Featured Research

from universities, journals, and other organizations

Surgeon recommends off-pump coronary artery bypass grafting be abandoned

Date:
July 22, 2013
Source:
Boston University Medical Center
Summary:
Cardiothoracic surgeons have found that off-pump coronary artery bypass graft surgery has failed to show any significant improvement in short-term morbidity or mortality as compared to the traditional on-pump coronary artery bypass graft surgery.

In a Special Report in the current issue of Circulation, Boston Medical Center cardiothoracic surgeon Harold Lazar, MD, has found that off-pump coronary artery bypass graft (OPCAB) surgery has failed to show any significant improvement in short-term morbidity or mortality as compared to the traditional on-pump coronary artery bypass graft (CABG) surgery. He recommends that the technique be abandoned, unless surgeons who perform off-pump surgery can show that their own results are as good as results reported with the traditional on-pump surgery.

Related Articles


During off-pump coronary artery bypass graft surgery, the heart is still beating while the graft attachments are made to bypass a blockage. While performing on-pump CABG surgery, the heart is stopped and a heart-lung machine takes over the work for the heart and lungs. This method has been an effective, safe and time-proven technique and is considered the gold standard with which all other surgical revascularization methods have been compared. However, performing coronary revascularization this way can result in myocardial ischemic injury, neurocognitive deficits, and strokes and activate inflammatory pathways that contribute to pulmonary, renal and hematologic complications.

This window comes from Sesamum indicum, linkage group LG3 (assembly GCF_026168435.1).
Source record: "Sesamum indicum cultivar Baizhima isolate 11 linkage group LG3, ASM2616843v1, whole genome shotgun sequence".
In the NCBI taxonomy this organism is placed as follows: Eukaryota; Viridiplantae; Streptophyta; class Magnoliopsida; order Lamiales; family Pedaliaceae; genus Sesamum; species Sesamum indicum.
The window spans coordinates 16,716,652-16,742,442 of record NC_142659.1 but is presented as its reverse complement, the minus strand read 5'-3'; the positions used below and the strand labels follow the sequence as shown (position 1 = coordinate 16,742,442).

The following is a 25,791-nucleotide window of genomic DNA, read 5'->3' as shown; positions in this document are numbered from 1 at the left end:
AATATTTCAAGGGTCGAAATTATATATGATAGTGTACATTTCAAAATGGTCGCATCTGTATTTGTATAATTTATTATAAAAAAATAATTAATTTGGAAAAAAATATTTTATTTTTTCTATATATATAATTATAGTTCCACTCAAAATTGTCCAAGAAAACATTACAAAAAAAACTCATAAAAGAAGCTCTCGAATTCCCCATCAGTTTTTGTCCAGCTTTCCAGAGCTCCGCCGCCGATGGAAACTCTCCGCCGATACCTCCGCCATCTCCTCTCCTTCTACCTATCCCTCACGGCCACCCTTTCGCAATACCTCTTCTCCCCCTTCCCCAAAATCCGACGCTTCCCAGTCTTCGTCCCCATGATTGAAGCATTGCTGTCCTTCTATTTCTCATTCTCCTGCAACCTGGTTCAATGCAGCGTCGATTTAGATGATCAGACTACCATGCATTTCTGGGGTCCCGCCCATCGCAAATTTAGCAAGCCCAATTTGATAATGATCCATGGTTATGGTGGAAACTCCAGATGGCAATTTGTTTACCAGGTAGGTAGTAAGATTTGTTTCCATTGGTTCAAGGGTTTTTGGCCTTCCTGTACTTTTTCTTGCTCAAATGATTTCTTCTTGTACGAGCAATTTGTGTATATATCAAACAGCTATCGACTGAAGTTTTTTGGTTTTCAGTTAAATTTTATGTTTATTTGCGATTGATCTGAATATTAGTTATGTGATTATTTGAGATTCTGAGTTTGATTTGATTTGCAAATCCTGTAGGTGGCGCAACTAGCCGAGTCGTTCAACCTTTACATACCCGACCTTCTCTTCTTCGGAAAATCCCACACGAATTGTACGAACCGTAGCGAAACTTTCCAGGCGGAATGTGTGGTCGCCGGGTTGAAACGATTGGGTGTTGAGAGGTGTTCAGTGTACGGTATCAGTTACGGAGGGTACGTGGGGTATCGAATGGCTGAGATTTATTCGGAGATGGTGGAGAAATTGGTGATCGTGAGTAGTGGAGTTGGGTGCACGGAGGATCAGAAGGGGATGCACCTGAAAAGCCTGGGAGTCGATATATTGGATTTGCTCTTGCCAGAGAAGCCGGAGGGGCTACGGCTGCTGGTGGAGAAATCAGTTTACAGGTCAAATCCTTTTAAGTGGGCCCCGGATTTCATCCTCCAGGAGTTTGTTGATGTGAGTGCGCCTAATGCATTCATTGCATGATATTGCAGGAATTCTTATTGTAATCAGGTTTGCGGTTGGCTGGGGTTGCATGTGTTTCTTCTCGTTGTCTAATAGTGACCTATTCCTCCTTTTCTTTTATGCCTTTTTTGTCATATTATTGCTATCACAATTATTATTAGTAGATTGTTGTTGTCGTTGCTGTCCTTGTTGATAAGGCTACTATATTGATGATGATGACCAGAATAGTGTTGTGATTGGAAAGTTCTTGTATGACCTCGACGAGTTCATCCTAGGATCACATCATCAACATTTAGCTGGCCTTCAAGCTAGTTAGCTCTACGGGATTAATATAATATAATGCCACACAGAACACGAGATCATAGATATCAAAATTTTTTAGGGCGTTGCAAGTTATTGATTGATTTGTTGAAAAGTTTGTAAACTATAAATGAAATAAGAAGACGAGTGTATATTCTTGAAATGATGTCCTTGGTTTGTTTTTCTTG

In order to accurately compare the advantages and disadvantages of OPCAB and to determine what, if any, role it should have in the practice of surgical coronary artery revascularization, Lazar examined clinical data from numerous studies worldwide and found the OPCAB technique had failed to show any significant improvement in short-term morbidity or mortality.

According to Lazar a major impetus for performing OPCAB was to avoid the possible detrimental effects of cardiopulmonary bypass, which include activation of inflammatory pathways, changes in neurological and cognitive function and alterations in quality of life. "However, patients undergoing OPCAB have not shown any benefits in these areas," said Lazar, a professor of surgery at Boston University School Medicine. "Even in those studies in which OPCAB has resulted in a small improvement in early postoperative outcomes, these improvements are no longer apparent on long-term follow-up," he added.

In fact, several studies suggest that long-term survival may be significantly reduced in OPCAB patients compared with patients in whom on-pump techniques were used. Lazar explains that this may be attributable to the significant increase in incomplete revascularization seen in OPCAB patients and may be responsible for the increase in recurrent angina and need for revascularization procedures seen in OPCAB patients.

"Unless individual surgeons can demonstrate that they can achieve short- and long-term outcomes with OPCABG that are comparable to on-pump CABG results, they should abandon this technique," said Lazar.


Story Source:

The above story is based on materials provided by Boston University Medical Center. Note: Materials may be edited for content and length.


Journal Reference: